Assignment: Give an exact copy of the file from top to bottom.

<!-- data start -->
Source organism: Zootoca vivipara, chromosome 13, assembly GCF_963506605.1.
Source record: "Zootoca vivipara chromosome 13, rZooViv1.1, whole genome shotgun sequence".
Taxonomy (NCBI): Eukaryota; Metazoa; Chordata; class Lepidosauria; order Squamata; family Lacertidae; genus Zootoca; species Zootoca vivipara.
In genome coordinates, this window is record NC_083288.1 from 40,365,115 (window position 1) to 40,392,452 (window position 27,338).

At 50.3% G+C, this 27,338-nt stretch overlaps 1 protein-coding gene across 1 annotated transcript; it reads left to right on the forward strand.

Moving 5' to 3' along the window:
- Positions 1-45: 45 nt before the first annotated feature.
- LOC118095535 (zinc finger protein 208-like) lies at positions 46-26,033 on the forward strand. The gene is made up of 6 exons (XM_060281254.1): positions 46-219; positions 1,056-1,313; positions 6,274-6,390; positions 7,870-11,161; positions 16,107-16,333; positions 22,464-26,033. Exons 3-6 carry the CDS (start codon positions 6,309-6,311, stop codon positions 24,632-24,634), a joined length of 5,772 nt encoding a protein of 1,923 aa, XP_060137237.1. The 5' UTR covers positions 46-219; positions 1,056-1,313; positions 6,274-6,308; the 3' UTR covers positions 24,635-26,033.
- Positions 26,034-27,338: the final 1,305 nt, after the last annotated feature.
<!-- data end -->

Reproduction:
Source organism: Zootoca vivipara, chromosome 13, assembly GCF_963506605.1.
Source record: "Zootoca vivipara chromosome 13, rZooViv1.1, whole genome shotgun sequence".
Taxonomy (NCBI): Eukaryota; Metazoa; Chordata; class Lepidosauria; order Squamata; family Lacertidae; genus Zootoca; species Zootoca vivipara.
In genome coordinates, this window is record NC_083288.1 from 40,365,115 (window position 1) to 40,392,452 (window position 27,338).

At 50.3% G+C, this 27,338-nt stretch overlaps 1 protein-coding gene across 1 annotated transcript; it reads left to right on the forward strand.

Moving 5' to 3' along the window:
- Positions 1-45: 45 nt before the first annotated feature.
- LOC118095535 (zinc finger protein 208-like) lies at positions 46-26,033 on the forward strand. The gene is made up of 6 exons (XM_060281254.1): positions 46-219; positions 1,056-1,313; positions 6,274-6,390; positions 7,870-11,161; positions 16,107-16,333; positions 22,464-26,033. Exons 3-6 carry the CDS (start codon positions 6,309-6,311, stop codon positions 24,632-24,634), a joined length of 5,772 nt encoding a protein of 1,923 aa, XP_060137237.1. The 5' UTR covers positions 46-219; positions 1,056-1,313; positions 6,274-6,308; the 3' UTR covers positions 24,635-26,033.
- Positions 26,034-27,338: the final 1,305 nt, after the last annotated feature.